The TPC estimated these three versions would raise $1.1 trillion, $1.6 trillion, and $800 billion in revenues, respectively, in the first 10 years. For comparison, the federal budget for the 2020 fiscal year was originally set at $4.79 trillion. While the hypothetical values raised by the wealth tax would be considerable, they are not large enough in terms of contribution to the federal treasury relative to the wealth, and the marginal rates considered should be higher.
While cheerleaders for the super-rich imply a wealth tax would affect many ‘regular folks’ the numbers lead one to a different conclusion. Regardless of commonly proposed plans (Bernie Sanders’ or Elizabeth Warren’s), the number of Americans subject to such tax would be less than 200,000. Those 200,000 people comprise less than 0.06% of the population of the United States. These proposed taxes would not affect family farmers, small business owners, and highly compensated professionals.
Under most normal circumstances taxing the wealthy at higher rates and particularly taxing the incredibly wealthy through an annual wealth tax would seem to be a politically viable fix for a lot of problems. While explicitly ruling out a conspiracy theory, the ultra-rich must delight in the predominant debate about transgender athletes, gun control, abortion restriction, and other similar divisive issues.
Legislators in more than 20 states have introduced bills this year that would ban transgender girls from competing on girls’ sports teams in public high schools. Yet in almost every case, sponsors cannot cite a single instance in their state or region where such participation has caused problems. In the few states that do collect empirical data, the numbers of high school transgender athletes are minimal. There are five transgender high school athletes currently in Kansas and nine in Ohio in the past five years.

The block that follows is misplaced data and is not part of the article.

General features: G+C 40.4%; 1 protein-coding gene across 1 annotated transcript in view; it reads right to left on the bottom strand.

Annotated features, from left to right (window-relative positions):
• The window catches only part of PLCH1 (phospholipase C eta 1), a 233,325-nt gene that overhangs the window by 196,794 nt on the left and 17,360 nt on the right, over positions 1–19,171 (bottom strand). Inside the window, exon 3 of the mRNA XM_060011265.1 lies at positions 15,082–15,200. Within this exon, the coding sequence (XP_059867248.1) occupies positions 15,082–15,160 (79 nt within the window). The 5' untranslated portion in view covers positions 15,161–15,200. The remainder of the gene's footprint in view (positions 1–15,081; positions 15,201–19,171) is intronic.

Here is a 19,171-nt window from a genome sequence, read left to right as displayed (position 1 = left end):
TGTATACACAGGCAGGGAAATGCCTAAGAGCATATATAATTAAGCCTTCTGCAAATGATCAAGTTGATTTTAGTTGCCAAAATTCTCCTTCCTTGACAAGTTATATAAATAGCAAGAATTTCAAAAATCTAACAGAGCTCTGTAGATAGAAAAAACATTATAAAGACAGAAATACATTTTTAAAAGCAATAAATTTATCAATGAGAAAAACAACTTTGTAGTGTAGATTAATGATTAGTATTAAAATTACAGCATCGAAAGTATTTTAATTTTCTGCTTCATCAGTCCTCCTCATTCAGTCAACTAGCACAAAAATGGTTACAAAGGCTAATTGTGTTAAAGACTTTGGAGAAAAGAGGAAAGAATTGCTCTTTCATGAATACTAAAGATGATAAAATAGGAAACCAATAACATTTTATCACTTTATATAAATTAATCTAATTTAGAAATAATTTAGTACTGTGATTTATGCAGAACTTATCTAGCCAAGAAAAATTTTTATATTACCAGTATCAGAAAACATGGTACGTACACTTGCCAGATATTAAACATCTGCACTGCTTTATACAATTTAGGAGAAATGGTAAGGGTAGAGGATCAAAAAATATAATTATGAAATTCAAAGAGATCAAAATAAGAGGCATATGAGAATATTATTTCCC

Hired guns plead the case on behalf of the uber-rich that a tax on the assets of the super-wealthy create administrative complexity and result in several unanticipated consequences. There are some issues but solutions are evident. Tax collectors could derive the valuation of land and buildings from state and local property taxes. Templates are provided by private companies that provide estimates of market values for real estate. Valuation of land and property held abroad may be more difficult from an administrative and verification perspective.
One consideration is not all assets have a readily available market value. Most United States businesses are partnerships, sole proprietorships, S corporations, LLCs, are privately held, and so it is very difficult to assess their value. For items such as fine art, wine, antique cars, jewelry, and other collectibles, there is often not a referenceable liquid market for valuation purposes. Valuing intangible assets such as patents, or copyrights could be one of the more difficult aspects of levying a wealth tax.
The wealthy would challenge the imposition of such a wealth tax in court. There is considerable discussion among legal experts about a federal wealth tax is permissible under the U.S. Constitution, which requires that a “direct tax”—which some legal scholars contend a wealth tax is— requires apportionment among states according to population. Given the current composition of the United States Supreme Court, the outcome of such a challenge would be a coin toss and perhaps render consideration at this time moot.
Regardless serious consideration of the growing disparity of wealth distribution in the United States is necessary otherwise the future of the republic will remain in jeopardy. Given the composition of the United States Supreme Court and its anticipated hyper-conservative rulings, a more effective strategy would be raising marginal tax rates to their pre-Reagan values. This would reverse wealth accumulation and restore some societal stability.
Michael Donnelly investigates societal concerns with an untribal approach - to limit the discussion to the facts derived from primary sources so the reader can make more informed decisions.